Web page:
BYU Philharmonic welcomes Itzhak Perlman and former philharmonic director

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Award-winning violinist Itzhak Perlman plays the violin during the National Menorah lighting in Washington D.C. on Dec. 10, 2010. Perlman performed with the BYU Philharmonic Orchestra on Oct. 11 and 12. (Associated Press)

Itzhak Perlman, the prestigious Israeli-American violinist, graced the BYU stage Oct. 11 and 12 in a two-night event that also welcomed back previous BYU Philharmonic Director Kory Katseanes.

The Bravo! Professional Performing Arts series presented the BYU Philharmonic Orchestra accompanied by Perlman in a highly anticipated concert. Originally scheduled for February of this year, the event was rescheduled to Oct. 11 and 12 due to the construction of the new music building.

According to his website, Perlman has defied the odds from the beginning of his life. He learned to play the violin at age three and then contracted polio at age four, causing many to doubt his potential as a professional violinist. Most solo violinists perform standing, something Perlman is not able to do, yet this obstacle did not stand in the way of his success.  

Perlman’s U.S. career began at age 13 when he made an appearance on the Ed Sullivan Show and began his studies at The Juilliard School. Throughout his career, he has played across the world, accompanying many orchestras and playing in some of the most prestigious performance halls. Perlman now teaches music education at Juilliard and through the Perlman Music Program.

Over the course of his career, Perlman has won 15 Grammy Awards and four Emmy Awards. In addition to his numerous awards, Perlman also received the Presidential Medal of Freedom in 2015. 

According to Nathan Haines, BYU’s current director of orchestras, both of Perlman’s performances have been sold out since before the initial concert dates in February. Those lucky enough get tickets have eagerly awaited Perlman’s arrival in Provo. 

“We bought our tickets the day they initially sold a year ago,” Matthew Paez, a BYU vocal performance student, said.

Paez explained it is rare to see a crowd react to a musician the way audiences do for Perlman; they stand for him entering the stage and erupt in a roar once his bow is lowered.

“He’s kind of like a classical music rockstar,” Paez said.

Following the first of the two performances, Ashley Tenney, the first chair cellist in the BYU Philharmonic Orchestra, shared how memorable the experience of performing with Perlman was.

“It was really neat to play with Itzhak Perlman. His humility is really special with his incredible talent behind it. I think you just feel the purity of the music because of his nature and his ability,” Tenney said.

Outside the world of classical music, Perlman’s works remain recognizable and notable. Perlman is the solo violinist heard in the main theme of Steven Spielberg’s “Schindler’s List” soundtrack. He performed on Sesame Street and played the national anthem for a Giants-Mets baseball game in 2016.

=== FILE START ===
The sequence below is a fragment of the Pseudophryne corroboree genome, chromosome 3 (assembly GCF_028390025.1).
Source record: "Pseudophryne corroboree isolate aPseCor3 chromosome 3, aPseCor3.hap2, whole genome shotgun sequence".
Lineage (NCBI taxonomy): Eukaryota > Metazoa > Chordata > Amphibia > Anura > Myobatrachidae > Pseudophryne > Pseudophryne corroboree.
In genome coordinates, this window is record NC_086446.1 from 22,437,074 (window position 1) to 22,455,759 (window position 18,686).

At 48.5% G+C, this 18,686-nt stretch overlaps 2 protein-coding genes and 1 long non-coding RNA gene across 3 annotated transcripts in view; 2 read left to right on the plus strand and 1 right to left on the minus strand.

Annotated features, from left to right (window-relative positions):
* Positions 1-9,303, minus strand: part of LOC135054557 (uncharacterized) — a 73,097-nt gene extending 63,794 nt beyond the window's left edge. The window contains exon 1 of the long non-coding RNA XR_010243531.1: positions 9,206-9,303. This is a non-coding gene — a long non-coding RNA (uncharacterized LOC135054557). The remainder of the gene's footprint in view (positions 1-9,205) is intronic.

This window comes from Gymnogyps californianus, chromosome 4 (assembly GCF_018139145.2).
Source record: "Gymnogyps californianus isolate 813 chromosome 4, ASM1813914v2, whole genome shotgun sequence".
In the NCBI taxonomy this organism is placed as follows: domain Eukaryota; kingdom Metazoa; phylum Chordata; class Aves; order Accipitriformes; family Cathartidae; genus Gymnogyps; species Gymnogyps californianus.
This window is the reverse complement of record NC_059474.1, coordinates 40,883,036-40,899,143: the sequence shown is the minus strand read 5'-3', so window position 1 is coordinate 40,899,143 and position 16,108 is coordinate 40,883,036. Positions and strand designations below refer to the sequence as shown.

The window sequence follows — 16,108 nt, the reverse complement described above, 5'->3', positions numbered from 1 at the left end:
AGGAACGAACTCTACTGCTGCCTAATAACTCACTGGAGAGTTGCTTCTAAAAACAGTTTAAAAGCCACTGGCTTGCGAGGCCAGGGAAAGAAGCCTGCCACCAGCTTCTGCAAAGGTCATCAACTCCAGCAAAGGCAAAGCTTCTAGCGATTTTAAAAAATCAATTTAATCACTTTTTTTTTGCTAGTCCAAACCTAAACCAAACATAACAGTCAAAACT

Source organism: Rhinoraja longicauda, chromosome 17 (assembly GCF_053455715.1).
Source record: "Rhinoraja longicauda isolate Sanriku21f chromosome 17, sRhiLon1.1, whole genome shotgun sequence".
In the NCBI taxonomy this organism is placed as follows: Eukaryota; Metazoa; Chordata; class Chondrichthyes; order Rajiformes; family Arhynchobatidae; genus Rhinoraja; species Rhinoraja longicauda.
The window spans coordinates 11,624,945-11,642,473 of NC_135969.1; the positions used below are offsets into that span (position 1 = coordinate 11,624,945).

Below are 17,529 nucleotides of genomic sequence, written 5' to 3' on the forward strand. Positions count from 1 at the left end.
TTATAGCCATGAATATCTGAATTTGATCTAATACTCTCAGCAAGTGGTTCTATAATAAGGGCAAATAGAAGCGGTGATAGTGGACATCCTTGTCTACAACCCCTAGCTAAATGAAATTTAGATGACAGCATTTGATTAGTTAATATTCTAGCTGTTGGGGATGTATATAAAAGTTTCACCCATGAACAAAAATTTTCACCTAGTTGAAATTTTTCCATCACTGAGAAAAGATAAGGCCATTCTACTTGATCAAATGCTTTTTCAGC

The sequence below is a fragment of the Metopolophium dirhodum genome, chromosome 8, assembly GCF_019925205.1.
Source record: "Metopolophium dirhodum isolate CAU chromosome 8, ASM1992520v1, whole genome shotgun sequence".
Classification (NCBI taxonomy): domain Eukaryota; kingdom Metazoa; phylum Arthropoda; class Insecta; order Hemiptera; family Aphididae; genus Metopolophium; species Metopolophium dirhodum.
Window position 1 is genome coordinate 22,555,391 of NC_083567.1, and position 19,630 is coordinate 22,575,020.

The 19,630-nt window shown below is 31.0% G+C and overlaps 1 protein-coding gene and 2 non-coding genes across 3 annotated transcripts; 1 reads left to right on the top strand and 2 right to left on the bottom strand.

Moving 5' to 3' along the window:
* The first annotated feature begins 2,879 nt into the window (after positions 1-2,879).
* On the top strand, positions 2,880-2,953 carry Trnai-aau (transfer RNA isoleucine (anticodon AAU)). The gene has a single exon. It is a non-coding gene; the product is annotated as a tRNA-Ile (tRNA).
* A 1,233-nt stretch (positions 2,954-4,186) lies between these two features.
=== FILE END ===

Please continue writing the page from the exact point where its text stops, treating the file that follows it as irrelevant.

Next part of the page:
“Many people may not have seen Perlman before, but they certainly have heard him before,” Haines said. “It’s not an exaggeration to say that Itzhak Perlman is one of the greatest violinists of our generation.”

For many students in the Philharmonic, Perlman is a familiar name. Josue Marin, a BYU student studying music from Spanish Fork, shared that playing with Perlman was a significant moment for him.

“I’ve listened to him since I was in eighth grade. So yeah, for some time now,” Marin said. 

Colette LeMone, a senior music student and viola player in the BYU Philharmonic Orchestra, said playing with Perlman was an amazing experience.

“He’s a master and it’s very inspiring to see him play such a famous work with us and to learn from him. We performed with him for maybe thirty minutes today but I already learned so much from him, and it’s very exciting,” LeMone said.

LeMone also expressed how special it was to have former BYU Philharmonic Director Kory Katseanes back for one last show. For LeMone, Katseanes was a big reason why she came to BYU to study music.

“So many people look up to him and have gone on because of what he taught us. More than what he taught us musically, but as people and going out into the world and sharing our talents with everyone,” LeMone said.

Haines recalled his own time at BYU studying under the direction of Katseanes, and explained that before the delays it was Katseanes’ plan to retire with this concert.

“I’m more than happy to welcome him back,” Haines said.

The two directors shared the duties of conducting the performances, with those in the audience having the unique experience of seeing the two pass the baton between each other.

“When it comes to Kory Katseanes, people often say, ‘Oh you must have big shoes to fill.’ I say, ‘No, they are actually big boots,’” Haines said. “He’s built such a legacy over the 24 years that he’s been the director of orchestras. This has really been a special and pivotal night for all of us.” 

Looking forward to the future of the BYU orchestras, Haines shared he is humbled to be director of orchestras and is dedicated to launching a new and exciting chapter for them.

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